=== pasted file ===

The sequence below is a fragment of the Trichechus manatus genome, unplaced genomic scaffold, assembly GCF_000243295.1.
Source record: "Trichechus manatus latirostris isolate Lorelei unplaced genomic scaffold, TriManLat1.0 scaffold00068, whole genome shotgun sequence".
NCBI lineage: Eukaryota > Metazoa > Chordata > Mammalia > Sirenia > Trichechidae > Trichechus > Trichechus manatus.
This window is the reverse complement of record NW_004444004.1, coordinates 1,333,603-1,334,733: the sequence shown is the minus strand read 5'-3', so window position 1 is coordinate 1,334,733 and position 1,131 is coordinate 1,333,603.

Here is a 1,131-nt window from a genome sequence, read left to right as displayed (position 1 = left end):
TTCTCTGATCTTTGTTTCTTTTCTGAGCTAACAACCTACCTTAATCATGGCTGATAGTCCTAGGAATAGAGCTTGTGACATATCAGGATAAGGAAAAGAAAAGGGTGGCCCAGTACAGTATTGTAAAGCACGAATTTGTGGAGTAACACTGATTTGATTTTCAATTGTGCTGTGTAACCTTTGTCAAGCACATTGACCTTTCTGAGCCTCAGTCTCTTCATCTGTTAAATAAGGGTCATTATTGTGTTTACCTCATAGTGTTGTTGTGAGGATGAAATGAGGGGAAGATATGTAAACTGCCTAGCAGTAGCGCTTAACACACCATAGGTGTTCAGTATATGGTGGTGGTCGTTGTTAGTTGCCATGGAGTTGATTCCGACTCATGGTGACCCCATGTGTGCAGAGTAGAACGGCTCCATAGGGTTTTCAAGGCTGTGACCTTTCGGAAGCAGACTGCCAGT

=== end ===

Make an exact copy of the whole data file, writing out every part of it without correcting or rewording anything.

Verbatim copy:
The sequence below is a fragment of the Trichechus manatus genome, unplaced genomic scaffold, assembly GCF_000243295.1.
Source record: "Trichechus manatus latirostris isolate Lorelei unplaced genomic scaffold, TriManLat1.0 scaffold00068, whole genome shotgun sequence".
NCBI lineage: Eukaryota > Metazoa > Chordata > Mammalia > Sirenia > Trichechidae > Trichechus > Trichechus manatus.
This window is the reverse complement of record NW_004444004.1, coordinates 1,333,603-1,334,733: the sequence shown is the minus strand read 5'-3', so window position 1 is coordinate 1,334,733 and position 1,131 is coordinate 1,333,603.

Here is a 1,131-nt window from a genome sequence, read left to right as displayed (position 1 = left end):
TTCTCTGATCTTTGTTTCTTTTCTGAGCTAACAACCTACCTTAATCATGGCTGATAGTCCTAGGAATAGAGCTTGTGACATATCAGGATAAGGAAAAGAAAAGGGTGGCCCAGTACAGTATTGTAAAGCACGAATTTGTGGAGTAACACTGATTTGATTTTCAATTGTGCTGTGTAACCTTTGTCAAGCACATTGACCTTTCTGAGCCTCAGTCTCTTCATCTGTTAAATAAGGGTCATTATTGTGTTTACCTCATAGTGTTGTTGTGAGGATGAAATGAGGGGAAGATATGTAAACTGCCTAGCAGTAGCGCTTAACACACCATAGGTGTTCAGTATATGGTGGTGGTCGTTGTTAGTTGCCATGGAGTTGATTCCGACTCATGGTGACCCCATGTGTGCAGAGTAGAACGGCTCCATAGGGTTTTCAAGGCTGTGACCTTTCGGAAGCAGACTGCCAGT